Germany and France celebrated on Monday the 55th anniversary of the Élysée treaty, which sealed the reconciliation between both nations after centuries of enmity. But this time, the celebration entails more than the usual solemn speeches and symbolic gestures.
Senior politicians from both countries are calling for an update to the landmark agreement in order to deepen the Franco-German partnership, which has become a traditional driving force for Europe for the past five decades.
The lower chamber of German parliament, the Bundestag, convened for a special session on Monday where members of the French National Assembly and President Emmanuel Macron were in attendance. A large majority of German lawmakers voted in favor of a resolution calling for “a new Élysée treaty.” Their French counterparts reciprocated in Paris a few hours later.
“Many French proposals for Europe that are currently under discussion must be answered in Germany.”
In a speech ahead of the vote, Bundestag president Wolfgang Schäuble said that the Franco-German friendship agreement had changed the relationship between the two countries “for the better.” But the world is constantly changing, he continued. “This is why we are taking the 55th anniversary as an opportunity to jointly develop the foundations of our close cooperation.”
Mr. Schäuble, who for nearly 10 years served as an influential finance minister in Chancellor Angela Merkel’s cabinet, also noted that the lawmakers had more in mind than just neighborly teamwork. “As Europe converges, our two countries get special duties,” he said.
The parliamentary vote echoed a joint video statement released by Ms. Merkel and Mr. Macron on Sunday. The two avowedly pro-EU leaders declared their “determination to further deepen cooperation” between their countries in the statement.
The Élysée Treaty was signed on January 22, 1963 by then Chancellor Konrad Adenauer and French President Charles de Gaulle. The accord sealed the camaraderie of the formerly hostile countries 18 years after the end of World War II.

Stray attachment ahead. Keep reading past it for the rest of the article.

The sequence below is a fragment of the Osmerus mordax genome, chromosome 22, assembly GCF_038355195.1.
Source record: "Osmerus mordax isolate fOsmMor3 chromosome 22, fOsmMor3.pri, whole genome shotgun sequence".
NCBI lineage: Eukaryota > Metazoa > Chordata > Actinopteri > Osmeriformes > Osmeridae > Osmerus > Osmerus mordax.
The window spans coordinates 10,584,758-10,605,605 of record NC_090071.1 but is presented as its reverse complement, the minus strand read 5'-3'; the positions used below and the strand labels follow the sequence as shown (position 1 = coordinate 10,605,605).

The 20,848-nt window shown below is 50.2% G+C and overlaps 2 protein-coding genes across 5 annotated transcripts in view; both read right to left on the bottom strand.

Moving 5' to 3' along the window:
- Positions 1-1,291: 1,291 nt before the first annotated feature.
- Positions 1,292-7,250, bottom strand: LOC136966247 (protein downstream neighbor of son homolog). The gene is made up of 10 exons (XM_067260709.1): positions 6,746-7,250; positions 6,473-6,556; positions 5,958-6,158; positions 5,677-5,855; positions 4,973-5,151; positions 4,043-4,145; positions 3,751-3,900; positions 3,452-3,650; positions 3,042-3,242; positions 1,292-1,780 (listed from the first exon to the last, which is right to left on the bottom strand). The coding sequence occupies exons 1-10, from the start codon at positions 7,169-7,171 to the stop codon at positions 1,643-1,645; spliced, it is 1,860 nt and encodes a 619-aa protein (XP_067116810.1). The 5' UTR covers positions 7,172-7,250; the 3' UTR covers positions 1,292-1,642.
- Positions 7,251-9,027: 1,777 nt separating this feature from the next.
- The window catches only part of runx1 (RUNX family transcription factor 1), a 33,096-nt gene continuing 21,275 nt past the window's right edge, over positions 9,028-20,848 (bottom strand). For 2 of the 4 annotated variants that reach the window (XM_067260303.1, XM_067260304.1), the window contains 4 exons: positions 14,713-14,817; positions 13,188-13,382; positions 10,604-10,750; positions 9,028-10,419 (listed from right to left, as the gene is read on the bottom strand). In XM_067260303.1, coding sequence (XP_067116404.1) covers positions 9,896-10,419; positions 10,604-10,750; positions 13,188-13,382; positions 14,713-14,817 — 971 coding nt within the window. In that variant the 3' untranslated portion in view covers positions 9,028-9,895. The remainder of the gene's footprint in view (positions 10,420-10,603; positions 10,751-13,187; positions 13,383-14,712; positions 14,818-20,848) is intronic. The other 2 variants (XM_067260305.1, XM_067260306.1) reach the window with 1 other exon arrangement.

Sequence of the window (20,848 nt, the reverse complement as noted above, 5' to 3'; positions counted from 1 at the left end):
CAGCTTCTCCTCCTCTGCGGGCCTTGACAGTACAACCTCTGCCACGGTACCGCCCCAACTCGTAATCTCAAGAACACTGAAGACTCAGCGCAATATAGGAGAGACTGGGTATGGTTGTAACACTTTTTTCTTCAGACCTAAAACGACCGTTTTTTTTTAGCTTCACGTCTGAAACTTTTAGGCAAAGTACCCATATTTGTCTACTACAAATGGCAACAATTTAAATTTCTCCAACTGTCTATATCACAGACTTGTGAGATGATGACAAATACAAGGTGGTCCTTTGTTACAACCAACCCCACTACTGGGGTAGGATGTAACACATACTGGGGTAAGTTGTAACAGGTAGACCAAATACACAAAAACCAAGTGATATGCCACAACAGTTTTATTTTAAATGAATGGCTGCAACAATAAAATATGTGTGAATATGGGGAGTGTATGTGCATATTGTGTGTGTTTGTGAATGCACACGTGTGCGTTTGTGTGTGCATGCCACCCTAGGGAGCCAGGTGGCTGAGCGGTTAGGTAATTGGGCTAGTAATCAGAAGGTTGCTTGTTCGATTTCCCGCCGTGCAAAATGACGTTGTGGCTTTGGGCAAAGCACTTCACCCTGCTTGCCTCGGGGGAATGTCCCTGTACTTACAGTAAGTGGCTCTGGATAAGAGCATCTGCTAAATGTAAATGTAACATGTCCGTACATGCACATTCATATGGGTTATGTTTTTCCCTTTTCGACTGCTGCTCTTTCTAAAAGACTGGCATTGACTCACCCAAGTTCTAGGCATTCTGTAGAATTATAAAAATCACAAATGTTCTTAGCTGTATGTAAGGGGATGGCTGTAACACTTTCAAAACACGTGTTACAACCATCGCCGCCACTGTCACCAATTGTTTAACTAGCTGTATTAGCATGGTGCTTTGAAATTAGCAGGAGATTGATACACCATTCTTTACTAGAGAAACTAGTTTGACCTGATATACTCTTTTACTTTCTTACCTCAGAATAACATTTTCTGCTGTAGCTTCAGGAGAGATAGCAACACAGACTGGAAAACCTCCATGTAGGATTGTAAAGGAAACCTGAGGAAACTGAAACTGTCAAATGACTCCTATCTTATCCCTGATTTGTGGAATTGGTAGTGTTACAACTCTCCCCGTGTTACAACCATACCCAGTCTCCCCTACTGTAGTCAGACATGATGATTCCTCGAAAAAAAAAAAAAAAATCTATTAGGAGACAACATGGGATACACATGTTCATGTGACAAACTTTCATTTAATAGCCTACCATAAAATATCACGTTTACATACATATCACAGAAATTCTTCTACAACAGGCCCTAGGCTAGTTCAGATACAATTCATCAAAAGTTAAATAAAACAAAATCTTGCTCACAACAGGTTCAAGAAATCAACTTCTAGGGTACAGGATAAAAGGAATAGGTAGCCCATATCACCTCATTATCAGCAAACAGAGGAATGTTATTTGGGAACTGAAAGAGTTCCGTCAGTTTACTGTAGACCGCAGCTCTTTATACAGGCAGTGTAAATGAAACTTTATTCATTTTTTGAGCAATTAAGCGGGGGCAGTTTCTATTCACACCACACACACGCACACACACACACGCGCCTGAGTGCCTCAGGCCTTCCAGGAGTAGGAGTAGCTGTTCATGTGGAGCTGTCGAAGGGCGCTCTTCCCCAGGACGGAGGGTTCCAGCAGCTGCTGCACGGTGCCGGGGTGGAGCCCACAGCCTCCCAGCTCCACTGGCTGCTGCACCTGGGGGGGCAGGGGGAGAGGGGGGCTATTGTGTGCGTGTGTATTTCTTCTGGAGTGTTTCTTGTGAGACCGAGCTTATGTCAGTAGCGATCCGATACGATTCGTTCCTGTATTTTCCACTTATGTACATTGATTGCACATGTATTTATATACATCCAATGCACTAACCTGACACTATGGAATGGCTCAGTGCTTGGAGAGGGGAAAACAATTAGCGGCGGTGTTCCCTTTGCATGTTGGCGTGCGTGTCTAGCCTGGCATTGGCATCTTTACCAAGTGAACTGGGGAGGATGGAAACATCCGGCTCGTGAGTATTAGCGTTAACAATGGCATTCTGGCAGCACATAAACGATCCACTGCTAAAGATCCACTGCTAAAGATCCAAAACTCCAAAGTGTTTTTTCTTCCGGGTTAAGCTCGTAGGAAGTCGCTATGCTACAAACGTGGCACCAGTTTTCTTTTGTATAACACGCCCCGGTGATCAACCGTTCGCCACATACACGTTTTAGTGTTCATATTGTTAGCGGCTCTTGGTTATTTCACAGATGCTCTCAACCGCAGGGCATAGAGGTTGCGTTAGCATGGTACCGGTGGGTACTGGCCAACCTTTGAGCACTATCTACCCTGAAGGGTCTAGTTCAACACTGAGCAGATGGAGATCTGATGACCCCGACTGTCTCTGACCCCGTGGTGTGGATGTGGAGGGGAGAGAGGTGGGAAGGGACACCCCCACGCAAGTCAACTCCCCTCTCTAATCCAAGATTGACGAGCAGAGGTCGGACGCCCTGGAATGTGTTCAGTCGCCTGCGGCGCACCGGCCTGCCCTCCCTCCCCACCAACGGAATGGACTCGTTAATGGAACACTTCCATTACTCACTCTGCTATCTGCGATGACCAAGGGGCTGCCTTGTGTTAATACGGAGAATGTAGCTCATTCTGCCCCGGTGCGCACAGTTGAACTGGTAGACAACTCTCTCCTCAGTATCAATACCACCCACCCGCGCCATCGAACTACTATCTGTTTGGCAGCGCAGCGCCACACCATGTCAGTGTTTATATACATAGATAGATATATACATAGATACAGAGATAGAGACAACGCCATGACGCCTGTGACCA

The historic agreement between the two statesmen 55 years ago resulted in regular meetings between German and French ministers and senior officials. Politicians from the two countries consult each other on foreign policy to this day. On other issues, such as defense and the economy, things are moving more slowly.
The election of Mr. Macron last year was welcomed in Berlin as a sign that the European project was finally safe after a calamitous year marked by the Brexit vote and the rise of populism across the continent.
But four months after last year’s federal election in Germany, the country still does not have a government — and probably won’t have one before April, according to most pundits. As a result, many overtures from Paris to revive the Franco-German partnership and the EU have mostly fallen flat in Berlin. Michael Roth, Germany’s minister for European affairs, said that lawmakers must continue urging their respective governments to do more in spite of the new agreement. “Many French proposals for Europe that are currently under discussion must be answered in Germany.”
An end to the political deadlock in Europe’s largest economy may finally be in sight, however after Germany’s Social Democrats on Sunday agreed to enter into formal coalition talks with Ms. Merkel’s conservative bloc. In the coalition blueprint, Ms. Merkel’s Christian Democrats and the SPD plan to “strengthen” and “reform” the euro zone with France to make it more resistant to crises.
Jean-Michel Hauteville is an editor with Handelsblatt Global in Berlin. To reach the author: firstname.lastname@example.org.